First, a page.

Preparing for Worship – Heather Mustain, associate pastor
This Sunday, April 11, the Second Sunday of Easter, we sing Easter People, Raise Your Voices. A quick scan of the lyrics will remind you of themes from George’s Easter sermon, “Not Here, There.”
Just how does Christ’s resurrected power continue to transform and reconcile the world? Well, it’s through what poet and United Methodist clergy William Marceus James calls Easter People. James (1913–2013) wrote hymns for his congregation; this one he wrote for Metropolitan Community United Methodist Church in New York City. James even admitted at one point in his career that “Easter People is not the greatest hymn I have written, but it took better than the others.” You gotta love a humble pastor.
James was born in Meadville, Mississippi, and educated at Mt. Beulah College, Butler University and Drew University. He received his license to preach in Lexington, Kentucky, in 1936, and in 1944 he was appointed to the Trinity (Morrisania) Methodist Church in the Bronx, a church he founded with no members. In eight years, it grew into a 900-member congregation, and it was there that James, as he told an interviewer, “learned to minister to gangs and street people.”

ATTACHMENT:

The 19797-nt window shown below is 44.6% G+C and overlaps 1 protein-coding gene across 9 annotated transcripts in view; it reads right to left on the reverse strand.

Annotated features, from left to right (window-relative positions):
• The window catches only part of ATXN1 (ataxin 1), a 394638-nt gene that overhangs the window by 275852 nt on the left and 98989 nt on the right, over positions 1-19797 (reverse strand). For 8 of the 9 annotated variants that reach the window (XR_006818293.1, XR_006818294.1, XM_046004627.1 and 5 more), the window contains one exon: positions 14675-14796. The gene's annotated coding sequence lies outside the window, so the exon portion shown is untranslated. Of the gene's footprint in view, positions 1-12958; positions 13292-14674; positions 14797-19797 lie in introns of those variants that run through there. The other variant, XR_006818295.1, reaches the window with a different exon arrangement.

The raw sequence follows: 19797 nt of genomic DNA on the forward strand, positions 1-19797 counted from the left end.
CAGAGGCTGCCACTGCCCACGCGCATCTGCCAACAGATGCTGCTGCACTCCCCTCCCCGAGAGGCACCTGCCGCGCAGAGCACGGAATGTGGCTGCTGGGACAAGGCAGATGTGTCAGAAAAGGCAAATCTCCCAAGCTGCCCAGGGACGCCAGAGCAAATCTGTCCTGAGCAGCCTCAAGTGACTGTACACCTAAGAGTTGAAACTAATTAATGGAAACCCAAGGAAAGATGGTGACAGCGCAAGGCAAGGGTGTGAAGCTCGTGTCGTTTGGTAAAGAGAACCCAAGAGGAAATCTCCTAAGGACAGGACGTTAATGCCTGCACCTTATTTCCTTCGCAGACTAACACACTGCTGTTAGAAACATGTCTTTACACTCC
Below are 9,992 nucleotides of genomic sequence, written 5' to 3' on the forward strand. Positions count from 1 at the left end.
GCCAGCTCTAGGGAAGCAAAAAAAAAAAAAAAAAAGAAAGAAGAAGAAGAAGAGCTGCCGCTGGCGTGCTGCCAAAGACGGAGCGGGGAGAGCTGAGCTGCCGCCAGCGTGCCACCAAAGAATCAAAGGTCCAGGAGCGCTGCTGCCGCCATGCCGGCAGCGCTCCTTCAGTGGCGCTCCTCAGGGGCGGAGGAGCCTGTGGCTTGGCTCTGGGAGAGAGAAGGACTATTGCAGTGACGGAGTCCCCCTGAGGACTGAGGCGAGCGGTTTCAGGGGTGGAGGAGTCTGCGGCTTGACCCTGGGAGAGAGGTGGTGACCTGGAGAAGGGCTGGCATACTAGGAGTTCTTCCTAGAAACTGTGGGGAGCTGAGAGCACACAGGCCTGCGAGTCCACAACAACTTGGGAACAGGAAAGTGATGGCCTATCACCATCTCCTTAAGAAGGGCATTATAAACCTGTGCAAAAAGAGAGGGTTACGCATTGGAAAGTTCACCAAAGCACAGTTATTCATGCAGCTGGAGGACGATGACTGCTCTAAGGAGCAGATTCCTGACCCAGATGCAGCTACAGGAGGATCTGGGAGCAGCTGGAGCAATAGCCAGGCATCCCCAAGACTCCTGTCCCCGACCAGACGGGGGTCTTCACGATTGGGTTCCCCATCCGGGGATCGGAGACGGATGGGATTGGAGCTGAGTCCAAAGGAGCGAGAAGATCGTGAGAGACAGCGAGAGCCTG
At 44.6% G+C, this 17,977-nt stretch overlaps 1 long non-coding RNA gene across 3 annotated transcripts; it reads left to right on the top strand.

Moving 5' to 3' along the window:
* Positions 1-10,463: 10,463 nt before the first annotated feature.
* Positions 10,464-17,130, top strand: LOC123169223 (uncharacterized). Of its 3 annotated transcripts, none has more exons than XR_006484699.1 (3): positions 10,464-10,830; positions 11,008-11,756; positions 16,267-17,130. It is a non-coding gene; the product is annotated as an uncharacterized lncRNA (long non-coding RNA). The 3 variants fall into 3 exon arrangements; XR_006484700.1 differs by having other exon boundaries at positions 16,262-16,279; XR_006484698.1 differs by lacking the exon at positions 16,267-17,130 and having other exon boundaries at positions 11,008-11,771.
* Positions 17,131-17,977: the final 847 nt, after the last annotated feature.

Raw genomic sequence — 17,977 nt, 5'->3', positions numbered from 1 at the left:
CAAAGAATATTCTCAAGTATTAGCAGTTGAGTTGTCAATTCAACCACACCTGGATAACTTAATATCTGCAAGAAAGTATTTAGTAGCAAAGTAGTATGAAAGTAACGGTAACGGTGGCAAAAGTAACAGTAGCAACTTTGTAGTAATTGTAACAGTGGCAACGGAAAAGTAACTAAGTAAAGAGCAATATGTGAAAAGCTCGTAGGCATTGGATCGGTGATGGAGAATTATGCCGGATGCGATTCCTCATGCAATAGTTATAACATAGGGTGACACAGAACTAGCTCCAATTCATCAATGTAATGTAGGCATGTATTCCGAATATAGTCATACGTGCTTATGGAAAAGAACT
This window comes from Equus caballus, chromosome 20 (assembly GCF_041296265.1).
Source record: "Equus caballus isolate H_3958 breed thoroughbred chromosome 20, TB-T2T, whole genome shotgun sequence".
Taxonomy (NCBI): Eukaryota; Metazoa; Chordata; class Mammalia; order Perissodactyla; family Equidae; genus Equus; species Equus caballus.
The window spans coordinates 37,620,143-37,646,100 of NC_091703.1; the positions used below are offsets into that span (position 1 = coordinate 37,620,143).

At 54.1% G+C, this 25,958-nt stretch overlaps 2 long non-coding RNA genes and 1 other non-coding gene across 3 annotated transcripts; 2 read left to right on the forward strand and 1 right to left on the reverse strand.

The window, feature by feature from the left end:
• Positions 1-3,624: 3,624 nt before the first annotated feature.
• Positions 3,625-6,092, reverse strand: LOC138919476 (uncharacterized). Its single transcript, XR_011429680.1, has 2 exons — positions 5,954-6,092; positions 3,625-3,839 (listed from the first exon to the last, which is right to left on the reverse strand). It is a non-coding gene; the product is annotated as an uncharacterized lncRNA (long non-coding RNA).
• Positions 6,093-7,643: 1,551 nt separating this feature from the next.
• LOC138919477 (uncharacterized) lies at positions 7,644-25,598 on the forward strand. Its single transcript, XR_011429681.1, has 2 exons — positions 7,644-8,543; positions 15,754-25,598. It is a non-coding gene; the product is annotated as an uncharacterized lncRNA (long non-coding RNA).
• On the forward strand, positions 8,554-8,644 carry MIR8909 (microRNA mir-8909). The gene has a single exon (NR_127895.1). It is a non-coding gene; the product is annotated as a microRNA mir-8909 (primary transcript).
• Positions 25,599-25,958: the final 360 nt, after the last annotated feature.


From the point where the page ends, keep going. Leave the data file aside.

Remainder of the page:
According to his obituary, James was involved in many community ministries. He organized the East Harlem Triangle Housing Program, founded the Ministerial Interfaith Association of Harlem, and ministered to street gangs and those experiencing homelessness. He was chairman of the board of the Harlem Urban Development Corporation, which helped save the famed Apollo Theater from abandonment and rebuilt the structure of the Harlem community. His obituary reads “he was a key leader in the struggle to end the Central Jurisdiction, the segregated jurisdiction of the Methodist Church. At the Conference level, Bill could always be counted on to fight for racial equality and to oppose war. He was also an early champion of gay and lesbian rights.”
Resurrection power is one of the themes of Easter People. James lived a life that reflected this belief in the power of the Resurrection to make a difference in the lives of those whom he interacted with.
So how will we raise our voices, Wilshire? How will we live lives reflective of Christ’s resurrected power? Let us sing, Easter People, let us sing.